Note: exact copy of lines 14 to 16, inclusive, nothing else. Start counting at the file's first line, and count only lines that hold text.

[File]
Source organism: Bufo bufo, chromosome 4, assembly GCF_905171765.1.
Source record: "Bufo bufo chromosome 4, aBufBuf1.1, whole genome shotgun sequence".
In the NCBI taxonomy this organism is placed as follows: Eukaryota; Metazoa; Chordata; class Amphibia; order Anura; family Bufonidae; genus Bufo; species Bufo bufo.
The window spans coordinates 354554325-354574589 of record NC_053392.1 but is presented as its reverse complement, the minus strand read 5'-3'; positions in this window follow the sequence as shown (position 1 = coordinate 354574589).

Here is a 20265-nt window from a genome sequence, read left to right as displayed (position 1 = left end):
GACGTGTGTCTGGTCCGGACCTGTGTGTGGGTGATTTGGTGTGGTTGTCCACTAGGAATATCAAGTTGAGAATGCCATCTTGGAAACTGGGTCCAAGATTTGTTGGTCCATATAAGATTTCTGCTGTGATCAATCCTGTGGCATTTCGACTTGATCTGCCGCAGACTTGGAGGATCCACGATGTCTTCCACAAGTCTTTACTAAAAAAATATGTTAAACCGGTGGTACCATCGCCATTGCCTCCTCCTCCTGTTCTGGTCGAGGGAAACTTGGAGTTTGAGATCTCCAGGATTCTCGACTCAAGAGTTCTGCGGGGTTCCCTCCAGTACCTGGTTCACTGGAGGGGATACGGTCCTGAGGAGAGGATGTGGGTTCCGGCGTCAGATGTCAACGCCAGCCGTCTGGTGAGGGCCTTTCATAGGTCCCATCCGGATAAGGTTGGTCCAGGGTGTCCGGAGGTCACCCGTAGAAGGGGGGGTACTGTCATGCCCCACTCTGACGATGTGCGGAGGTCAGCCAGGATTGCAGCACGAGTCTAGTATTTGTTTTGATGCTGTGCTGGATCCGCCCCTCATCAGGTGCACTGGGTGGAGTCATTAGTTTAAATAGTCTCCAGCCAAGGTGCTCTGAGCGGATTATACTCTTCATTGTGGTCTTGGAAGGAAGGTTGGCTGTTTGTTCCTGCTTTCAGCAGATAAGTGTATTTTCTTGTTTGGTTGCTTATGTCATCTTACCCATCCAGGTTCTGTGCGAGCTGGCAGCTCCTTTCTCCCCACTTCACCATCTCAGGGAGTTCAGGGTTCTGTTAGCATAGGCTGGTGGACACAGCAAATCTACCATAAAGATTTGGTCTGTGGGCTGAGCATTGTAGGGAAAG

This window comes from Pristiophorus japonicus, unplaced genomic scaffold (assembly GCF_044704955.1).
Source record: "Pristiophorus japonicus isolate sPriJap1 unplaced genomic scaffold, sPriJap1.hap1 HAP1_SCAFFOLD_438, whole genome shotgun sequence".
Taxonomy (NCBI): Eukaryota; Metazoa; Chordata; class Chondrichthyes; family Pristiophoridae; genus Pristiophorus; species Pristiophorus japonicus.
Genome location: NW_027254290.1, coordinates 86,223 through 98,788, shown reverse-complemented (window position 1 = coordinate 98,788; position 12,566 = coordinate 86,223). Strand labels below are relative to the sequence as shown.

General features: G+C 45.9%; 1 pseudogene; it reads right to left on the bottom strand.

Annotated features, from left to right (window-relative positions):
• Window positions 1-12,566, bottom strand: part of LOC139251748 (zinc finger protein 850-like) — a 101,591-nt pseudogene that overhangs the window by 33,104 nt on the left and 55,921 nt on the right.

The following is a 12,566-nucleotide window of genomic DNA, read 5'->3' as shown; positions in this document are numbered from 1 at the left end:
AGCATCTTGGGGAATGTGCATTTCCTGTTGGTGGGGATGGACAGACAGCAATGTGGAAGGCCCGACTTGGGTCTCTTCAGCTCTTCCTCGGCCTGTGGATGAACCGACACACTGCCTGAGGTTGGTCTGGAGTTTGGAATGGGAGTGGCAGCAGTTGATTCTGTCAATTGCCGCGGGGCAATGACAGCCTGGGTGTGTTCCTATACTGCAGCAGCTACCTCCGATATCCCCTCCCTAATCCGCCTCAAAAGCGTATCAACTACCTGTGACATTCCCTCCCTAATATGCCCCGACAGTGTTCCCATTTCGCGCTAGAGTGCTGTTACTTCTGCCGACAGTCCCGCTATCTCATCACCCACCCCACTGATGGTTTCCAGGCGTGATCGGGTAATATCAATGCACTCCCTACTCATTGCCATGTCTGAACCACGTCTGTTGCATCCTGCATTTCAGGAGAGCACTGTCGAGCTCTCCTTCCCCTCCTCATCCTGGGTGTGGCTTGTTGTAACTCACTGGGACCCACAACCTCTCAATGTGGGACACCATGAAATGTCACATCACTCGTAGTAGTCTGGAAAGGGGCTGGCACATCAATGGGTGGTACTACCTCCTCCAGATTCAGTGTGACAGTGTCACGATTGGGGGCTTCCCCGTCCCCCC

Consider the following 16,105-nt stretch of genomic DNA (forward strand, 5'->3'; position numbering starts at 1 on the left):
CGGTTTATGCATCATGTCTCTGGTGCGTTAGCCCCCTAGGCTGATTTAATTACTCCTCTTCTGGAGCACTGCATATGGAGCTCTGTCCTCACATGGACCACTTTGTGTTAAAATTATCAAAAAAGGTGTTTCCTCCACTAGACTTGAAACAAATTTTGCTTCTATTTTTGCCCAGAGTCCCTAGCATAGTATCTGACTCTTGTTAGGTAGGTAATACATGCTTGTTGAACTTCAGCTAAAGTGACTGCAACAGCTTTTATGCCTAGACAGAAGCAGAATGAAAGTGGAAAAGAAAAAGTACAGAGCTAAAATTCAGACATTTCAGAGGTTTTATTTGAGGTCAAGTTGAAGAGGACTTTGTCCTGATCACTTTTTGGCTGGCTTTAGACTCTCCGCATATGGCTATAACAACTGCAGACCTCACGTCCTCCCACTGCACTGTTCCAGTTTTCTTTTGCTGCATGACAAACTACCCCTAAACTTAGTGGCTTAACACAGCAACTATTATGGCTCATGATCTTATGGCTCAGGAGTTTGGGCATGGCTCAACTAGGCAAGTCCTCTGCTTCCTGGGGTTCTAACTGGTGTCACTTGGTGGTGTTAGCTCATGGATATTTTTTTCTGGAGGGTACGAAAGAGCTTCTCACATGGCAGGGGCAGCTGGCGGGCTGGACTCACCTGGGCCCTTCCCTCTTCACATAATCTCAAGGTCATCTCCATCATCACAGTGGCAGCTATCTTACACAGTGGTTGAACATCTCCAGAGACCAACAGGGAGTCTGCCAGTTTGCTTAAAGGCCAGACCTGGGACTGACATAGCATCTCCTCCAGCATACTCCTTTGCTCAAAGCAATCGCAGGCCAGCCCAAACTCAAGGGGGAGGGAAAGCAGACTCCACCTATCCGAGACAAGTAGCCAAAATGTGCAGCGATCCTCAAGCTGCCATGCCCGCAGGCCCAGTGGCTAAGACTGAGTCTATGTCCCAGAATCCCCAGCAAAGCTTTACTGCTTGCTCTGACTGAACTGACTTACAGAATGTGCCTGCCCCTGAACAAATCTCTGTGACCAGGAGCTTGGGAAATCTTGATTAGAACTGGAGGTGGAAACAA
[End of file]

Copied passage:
The following is a 12,566-nucleotide window of genomic DNA, read 5'->3' as shown; positions in this document are numbered from 1 at the left end:
AGCATCTTGGGGAATGTGCATTTCCTGTTGGTGGGGATGGACAGACAGCAATGTGGAAGGCCCGACTTGGGTCTCTTCAGCTCTTCCTCGGCCTGTGGATGAACCGACACACTGCCTGAGGTTGGTCTGGAGTTTGGAATGGGAGTGGCAGCAGTTGATTCTGTCAATTGCCGCGGGGCAATGACAGCCTGGGTGTGTTCCTATACTGCAGCAGCTACCTCCGATATCCCCTCCCTAATCCGCCTCAAAAGCGTATCAACTACCTGTGACATTCCCTCCCTAATATGCCCCGACAGTGTTCCCATTTCGCGCTAGAGTGCTGTTACTTCTGCCGACAGTCCCGCTATCTCATCACCCACCCCACTGATGGTTTCCAGGCGTGATCGGGTAATATCAATGCACTCCCTACTCATTGCCATGTCTGAACCACGTCTGTTGCATCCTGCATTTCAGGAGAGCACTGTCGAGCTCTCCTTCCCCTCCTCATCCTGGGTGTGGCTTGTTGTAACTCACTGGGACCCACAACCTCTCAATGTGGGACACCATGAAATGTCACATCACTCGTAGTAGTCTGGAAAGGGGCTGGCACATCAATGGGTGGTACTACCTCCTCCAGATTCAGTGTGACAGTGTCACGATTGGGGGCTTCCCCGTCCCCCC

Consider the following 16,105-nt stretch of genomic DNA (forward strand, 5'->3'; position numbering starts at 1 on the left):